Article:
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C O N T E N T S:

- The zero of gravitational potential energy can be chosen at any point (like the choice of the zero of a coordinate system), the potential energy at a height h above that point is equal to the work which would be required to lift the object to that height with no net change in kinetic energy.(More…)

**KEY TOPICS**

** The zero of gravitational potential energy can be chosen at any point (like the choice of the zero of a coordinate system), the potential energy at a height h above that point is equal to the work which would be required to lift the object to that height with no net change in kinetic energy.** [1] What is best way to explain the negative signs in work, potential energy, absolute gravitational potential energy, and gravitational potential. [1] Therefore, we can define the difference of elastic potential energy for a spring force as the negative of the work done by the spring force in this equation, before we consider systems that embody this type of force. [2] The total potential energy of the system is the sum of the potential energies of all the types. (This follows from the additive property of the dot product in the expression for the work done.) [2] Let’s look at some specific examples of types of potential energy discussed in the section on Work. [2] It has to be positive, otherwise the potential energy would be larger closer to the Earths center – but that does not work with where the kinetic energy came from. [1] After integration, we can state the work or the potential energy. [2]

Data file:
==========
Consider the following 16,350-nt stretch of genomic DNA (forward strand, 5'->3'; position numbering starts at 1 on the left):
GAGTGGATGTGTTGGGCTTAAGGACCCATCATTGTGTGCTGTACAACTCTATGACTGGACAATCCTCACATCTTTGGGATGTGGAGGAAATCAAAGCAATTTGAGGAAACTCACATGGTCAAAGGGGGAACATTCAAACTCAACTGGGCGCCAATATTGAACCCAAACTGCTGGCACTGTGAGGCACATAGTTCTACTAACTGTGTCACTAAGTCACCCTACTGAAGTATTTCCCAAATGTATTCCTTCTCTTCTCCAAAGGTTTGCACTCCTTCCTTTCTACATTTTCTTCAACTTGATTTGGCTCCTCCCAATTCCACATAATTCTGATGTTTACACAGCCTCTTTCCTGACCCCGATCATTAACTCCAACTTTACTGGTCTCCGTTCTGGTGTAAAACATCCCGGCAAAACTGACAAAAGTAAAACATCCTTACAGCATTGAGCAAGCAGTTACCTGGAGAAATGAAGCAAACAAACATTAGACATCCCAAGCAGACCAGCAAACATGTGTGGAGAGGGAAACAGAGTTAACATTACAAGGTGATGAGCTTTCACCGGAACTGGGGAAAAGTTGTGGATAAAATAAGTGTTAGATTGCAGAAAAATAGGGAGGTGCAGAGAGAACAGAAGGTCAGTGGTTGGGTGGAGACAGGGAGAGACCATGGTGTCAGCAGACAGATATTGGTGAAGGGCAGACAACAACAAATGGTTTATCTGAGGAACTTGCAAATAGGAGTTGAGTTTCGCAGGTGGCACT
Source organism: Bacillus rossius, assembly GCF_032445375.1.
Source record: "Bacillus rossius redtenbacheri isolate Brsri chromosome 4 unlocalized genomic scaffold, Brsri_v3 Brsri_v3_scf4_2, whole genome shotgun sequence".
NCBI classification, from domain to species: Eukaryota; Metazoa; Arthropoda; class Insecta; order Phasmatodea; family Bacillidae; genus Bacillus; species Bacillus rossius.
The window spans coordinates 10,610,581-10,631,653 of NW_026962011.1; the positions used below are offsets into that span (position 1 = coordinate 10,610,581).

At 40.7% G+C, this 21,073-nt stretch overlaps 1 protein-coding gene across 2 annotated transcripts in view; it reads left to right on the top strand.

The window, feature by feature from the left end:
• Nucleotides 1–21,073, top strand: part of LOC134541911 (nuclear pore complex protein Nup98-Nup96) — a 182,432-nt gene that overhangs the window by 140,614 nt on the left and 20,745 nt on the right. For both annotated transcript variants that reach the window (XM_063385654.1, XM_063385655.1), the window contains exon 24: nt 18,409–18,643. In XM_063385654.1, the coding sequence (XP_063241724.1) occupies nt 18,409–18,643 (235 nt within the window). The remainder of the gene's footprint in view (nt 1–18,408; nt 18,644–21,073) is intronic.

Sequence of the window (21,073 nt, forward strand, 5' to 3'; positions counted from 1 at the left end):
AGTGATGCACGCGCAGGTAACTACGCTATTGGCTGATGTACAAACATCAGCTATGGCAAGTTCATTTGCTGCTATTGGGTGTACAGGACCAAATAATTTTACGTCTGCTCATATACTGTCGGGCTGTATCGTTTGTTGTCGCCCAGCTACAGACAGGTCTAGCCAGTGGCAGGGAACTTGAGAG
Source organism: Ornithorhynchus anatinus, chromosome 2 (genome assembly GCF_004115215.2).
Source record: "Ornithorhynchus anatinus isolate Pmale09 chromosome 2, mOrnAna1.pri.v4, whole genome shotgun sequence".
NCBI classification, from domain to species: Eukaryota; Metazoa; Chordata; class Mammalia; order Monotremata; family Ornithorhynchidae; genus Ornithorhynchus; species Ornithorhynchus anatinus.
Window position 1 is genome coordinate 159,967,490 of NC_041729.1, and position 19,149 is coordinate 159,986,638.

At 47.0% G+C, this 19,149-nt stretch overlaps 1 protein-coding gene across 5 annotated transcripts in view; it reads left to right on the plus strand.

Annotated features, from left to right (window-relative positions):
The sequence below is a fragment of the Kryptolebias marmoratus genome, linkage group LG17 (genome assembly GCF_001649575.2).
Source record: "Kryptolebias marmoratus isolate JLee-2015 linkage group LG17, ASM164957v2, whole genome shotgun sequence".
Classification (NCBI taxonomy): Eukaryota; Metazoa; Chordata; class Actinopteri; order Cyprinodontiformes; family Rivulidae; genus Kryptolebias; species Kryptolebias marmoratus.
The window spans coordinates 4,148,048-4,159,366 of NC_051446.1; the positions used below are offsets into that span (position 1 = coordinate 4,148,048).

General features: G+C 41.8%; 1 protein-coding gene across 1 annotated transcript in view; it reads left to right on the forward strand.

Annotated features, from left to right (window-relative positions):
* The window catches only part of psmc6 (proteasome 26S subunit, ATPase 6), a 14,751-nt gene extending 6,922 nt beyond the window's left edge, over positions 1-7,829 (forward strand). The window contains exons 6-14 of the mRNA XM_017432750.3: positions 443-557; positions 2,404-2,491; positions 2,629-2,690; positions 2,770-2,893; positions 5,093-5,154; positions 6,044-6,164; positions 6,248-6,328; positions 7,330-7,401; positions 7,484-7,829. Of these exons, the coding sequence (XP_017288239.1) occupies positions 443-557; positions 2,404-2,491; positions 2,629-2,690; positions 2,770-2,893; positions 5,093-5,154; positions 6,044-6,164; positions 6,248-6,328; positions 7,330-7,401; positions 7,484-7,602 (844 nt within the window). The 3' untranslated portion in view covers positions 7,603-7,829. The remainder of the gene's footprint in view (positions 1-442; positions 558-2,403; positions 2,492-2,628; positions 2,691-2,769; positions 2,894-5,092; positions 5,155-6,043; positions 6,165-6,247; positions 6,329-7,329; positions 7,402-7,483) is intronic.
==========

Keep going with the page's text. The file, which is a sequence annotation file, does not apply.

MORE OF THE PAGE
E mgh (where E is the potential energy, m is mass and h is the vertical distance from the massive object). [1] According to current literature, gravitational energy is the potential energy a body with mass has in relation to another massive object due to gravity. [1] The potential energy difference depends only on the initial and final positions of the particles, and on some parameters that characterize the interaction (like mass for gravity or the spring constant for a Hooke’s law force). [2] By choosing the conventions of the lowest point in the diagram where the gravitational potential energy is zero and the equilibrium position of the spring where the elastic potential energy is zero, these differences in energies can now be calculated. [2] Let’s look at a specific example, choosing zero potential energy for gravitational potential energy at convenient points. [2] Often, the ground is a suitable choice for when the gravitational potential energy is zero; however, in this case, the lowest point or when h 0 is a convenient location for zero gravitational potential energy. [2] Can we use this to determine some form of “gravitational potential energy in a point”? I claimed earlier that we cant, but mathematically speaking, we can actually do that. [1] As long as there is no friction or air resistance, the change in kinetic energy of the football equals the change in gravitational potential energy of the football. [2] Since the force required to lift it is equal to its weight, it follows that the gravitational potential energy is equal to its weight times the height to which it is lifted. [1] Since U depends on x 2, the potential energy for a compression (negative x) is the same as for an extension of equal magnitude. [2] Gravitational energy (which is a form of potential energy which an object possess when it is in a gravitational field) is usually described as negative, but that is actually not very relevant. [1] Current literature rationalize that by saying the gravitational fields have negative energy when they try to explain gravitational potential energy. [1]